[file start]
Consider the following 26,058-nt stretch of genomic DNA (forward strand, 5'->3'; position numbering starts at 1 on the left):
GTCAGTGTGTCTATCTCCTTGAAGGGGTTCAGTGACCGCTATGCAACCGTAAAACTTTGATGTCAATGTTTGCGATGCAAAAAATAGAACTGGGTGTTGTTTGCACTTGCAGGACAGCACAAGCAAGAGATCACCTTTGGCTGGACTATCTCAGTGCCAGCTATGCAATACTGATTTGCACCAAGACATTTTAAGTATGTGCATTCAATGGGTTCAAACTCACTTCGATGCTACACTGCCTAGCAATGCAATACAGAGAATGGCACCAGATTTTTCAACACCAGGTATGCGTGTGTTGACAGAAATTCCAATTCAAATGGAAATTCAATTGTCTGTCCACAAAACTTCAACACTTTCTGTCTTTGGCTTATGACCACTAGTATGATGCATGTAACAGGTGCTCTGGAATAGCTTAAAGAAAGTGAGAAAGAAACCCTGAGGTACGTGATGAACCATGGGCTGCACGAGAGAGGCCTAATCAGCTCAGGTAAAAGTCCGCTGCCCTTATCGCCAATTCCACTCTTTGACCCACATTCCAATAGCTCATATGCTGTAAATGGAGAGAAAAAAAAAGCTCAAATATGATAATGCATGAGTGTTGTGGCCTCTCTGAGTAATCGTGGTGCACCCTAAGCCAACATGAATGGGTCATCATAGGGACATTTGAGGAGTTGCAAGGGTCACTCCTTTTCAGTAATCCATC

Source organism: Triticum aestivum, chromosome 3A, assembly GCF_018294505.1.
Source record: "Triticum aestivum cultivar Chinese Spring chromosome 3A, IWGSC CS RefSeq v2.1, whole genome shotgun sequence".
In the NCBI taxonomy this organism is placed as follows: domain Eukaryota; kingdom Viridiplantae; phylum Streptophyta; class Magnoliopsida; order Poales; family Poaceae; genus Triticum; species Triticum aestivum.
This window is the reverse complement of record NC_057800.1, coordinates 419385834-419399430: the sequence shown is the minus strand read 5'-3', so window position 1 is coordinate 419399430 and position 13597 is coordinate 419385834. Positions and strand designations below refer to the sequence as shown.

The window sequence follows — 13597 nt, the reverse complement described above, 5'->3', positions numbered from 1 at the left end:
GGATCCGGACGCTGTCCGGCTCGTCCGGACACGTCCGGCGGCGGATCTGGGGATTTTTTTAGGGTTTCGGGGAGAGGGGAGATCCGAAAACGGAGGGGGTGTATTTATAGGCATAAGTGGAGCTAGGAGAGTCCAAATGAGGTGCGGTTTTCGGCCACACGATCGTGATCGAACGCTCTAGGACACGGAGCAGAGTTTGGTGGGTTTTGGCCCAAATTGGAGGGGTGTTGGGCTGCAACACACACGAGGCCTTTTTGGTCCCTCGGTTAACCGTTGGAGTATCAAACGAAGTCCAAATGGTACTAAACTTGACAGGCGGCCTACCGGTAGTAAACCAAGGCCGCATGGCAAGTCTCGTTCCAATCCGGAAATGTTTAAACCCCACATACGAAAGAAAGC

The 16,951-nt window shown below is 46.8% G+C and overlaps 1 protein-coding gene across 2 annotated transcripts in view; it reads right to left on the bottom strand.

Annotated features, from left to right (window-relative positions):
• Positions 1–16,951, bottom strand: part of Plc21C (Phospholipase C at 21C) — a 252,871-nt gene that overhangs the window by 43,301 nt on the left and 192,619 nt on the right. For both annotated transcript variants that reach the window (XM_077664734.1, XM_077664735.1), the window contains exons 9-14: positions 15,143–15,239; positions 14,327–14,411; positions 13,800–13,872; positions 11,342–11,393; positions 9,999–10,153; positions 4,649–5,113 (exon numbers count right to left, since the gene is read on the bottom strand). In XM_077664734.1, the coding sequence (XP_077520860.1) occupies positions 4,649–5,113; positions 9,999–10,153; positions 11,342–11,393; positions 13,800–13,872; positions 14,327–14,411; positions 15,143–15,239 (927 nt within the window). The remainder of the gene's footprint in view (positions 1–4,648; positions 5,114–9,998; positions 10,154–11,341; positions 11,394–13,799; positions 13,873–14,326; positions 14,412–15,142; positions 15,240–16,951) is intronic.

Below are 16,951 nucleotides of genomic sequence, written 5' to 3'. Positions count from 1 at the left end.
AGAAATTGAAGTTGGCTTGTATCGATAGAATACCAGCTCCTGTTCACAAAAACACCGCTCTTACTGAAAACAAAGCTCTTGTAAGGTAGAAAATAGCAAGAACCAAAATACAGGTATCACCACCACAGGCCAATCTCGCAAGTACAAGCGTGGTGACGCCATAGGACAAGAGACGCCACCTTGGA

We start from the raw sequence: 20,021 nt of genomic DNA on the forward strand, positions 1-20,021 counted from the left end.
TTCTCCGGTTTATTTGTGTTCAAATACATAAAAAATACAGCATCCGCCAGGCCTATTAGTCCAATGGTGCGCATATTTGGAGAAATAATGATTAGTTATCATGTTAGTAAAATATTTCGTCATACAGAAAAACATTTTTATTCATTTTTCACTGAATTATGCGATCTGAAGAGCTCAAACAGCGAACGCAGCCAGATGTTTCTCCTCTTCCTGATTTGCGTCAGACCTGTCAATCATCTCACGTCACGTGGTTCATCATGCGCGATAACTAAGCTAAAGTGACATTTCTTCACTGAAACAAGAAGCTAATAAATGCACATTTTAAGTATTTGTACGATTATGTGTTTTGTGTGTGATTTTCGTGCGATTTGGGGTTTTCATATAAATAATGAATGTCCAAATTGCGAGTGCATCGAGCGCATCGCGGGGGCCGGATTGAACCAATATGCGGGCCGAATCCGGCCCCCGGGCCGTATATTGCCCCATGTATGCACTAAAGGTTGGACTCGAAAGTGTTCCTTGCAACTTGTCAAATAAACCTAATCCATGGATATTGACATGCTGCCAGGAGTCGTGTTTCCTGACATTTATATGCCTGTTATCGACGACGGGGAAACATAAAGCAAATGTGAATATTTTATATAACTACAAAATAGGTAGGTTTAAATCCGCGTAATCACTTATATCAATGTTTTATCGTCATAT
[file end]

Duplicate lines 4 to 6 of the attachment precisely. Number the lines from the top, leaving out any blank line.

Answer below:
Source record: "Triticum aestivum cultivar Chinese Spring chromosome 3A, IWGSC CS RefSeq v2.1, whole genome shotgun sequence".
In the NCBI taxonomy this organism is placed as follows: domain Eukaryota; kingdom Viridiplantae; phylum Streptophyta; class Magnoliopsida; order Poales; family Poaceae; genus Triticum; species Triticum aestivum.
This window is the reverse complement of record NC_057800.1, coordinates 419385834-419399430: the sequence shown is the minus strand read 5'-3', so window position 1 is coordinate 419399430 and position 13597 is coordinate 419385834. Positions and strand designations below refer to the sequence as shown.